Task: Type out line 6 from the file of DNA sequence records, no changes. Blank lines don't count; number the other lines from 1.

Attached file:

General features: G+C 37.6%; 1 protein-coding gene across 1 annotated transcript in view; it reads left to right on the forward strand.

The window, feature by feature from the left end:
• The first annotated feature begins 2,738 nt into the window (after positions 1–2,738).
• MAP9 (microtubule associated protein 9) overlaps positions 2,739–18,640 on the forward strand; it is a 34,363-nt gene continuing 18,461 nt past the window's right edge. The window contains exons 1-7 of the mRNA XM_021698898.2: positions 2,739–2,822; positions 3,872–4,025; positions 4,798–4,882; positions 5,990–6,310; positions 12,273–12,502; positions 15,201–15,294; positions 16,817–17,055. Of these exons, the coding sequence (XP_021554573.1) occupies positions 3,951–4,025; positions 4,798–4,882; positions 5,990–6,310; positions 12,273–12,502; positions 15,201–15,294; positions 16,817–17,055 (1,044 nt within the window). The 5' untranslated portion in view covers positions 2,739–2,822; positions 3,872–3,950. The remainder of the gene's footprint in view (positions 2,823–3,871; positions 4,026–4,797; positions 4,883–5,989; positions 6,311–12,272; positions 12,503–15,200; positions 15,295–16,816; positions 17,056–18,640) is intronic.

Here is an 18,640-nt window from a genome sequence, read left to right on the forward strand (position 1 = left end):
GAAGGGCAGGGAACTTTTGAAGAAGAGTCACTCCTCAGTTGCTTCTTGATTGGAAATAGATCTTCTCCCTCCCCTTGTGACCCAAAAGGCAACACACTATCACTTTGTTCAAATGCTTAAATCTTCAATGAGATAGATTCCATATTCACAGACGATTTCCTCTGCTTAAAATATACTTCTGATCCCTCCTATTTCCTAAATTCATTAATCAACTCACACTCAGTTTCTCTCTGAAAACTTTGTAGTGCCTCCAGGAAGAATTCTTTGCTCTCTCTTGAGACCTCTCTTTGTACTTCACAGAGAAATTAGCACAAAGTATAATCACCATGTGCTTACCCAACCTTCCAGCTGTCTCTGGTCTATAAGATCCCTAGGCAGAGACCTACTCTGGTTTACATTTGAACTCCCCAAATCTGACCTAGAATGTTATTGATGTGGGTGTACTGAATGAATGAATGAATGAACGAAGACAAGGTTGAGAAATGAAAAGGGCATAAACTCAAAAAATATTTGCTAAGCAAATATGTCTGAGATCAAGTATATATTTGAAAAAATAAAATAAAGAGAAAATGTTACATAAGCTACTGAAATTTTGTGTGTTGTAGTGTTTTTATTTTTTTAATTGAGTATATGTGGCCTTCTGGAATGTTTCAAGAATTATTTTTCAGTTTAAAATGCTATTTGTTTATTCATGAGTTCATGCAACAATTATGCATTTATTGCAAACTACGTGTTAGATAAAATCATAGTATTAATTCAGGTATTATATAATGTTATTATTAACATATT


GAAGGGCAGGGAACTTTTGAAGAAGAGTCACTCCTCAGTTGCTTCTTGATTGGAAATAGATCTTCTCCCTCCCCTTGTGACCCAAAAGGCAACACACTATCACTTTGTTCAAATGCTTAAATCTTCAATGAGATAGATTCCATATTCACAGACGATTTCCTCTGCTTAAAATATACTTCTGATCCCTCCTATTTCCTAAATTCATTAATCAACTCACACTCAGTTTCTCTCTGAAAACTTTGTAGTGCCTCCAGGAAGAATTCTTTGCTCTCTCTTGAGACCTCTCTTTGTACTTCACAGAGAAATTAGCACAAAGTATAATCACCATGTGCTTACCCAACCTTCCAGCTGTCTCTGGTCTATAAGATCCCTAGGCAGAGACCTACTCTGGTTTACATTTGAACTCCCCAAATCTGACCTAGAATGTTATTGATGTGGGTGTACTGAATGAATGAATGAATGAACGAAGACAAGGTTGAGAAATGAAAAGGGCATAAACTCAAAAAATATTTGCTAAGCAAATATGTCTGAGATCAAGTATATATTTGAAAAAATAAAATAAAGAGAAAATGTTACATAAGCTACTGAAATTTTGTGTGTTGTAGTGTTTTTATTTTTTTAATTGAGTATATGTGGCCTTCTGGAATGTTTCAAGAATTATTTTTCAGTTTAAAATGCTATTTGTTTATTCATGAGTTCATGCAACAATTATGCATTTATTGCAAACTACGTGTTAGATAAAATCATAGTATTAATTCAGGTATTATATAATGTTATTATTAACATATT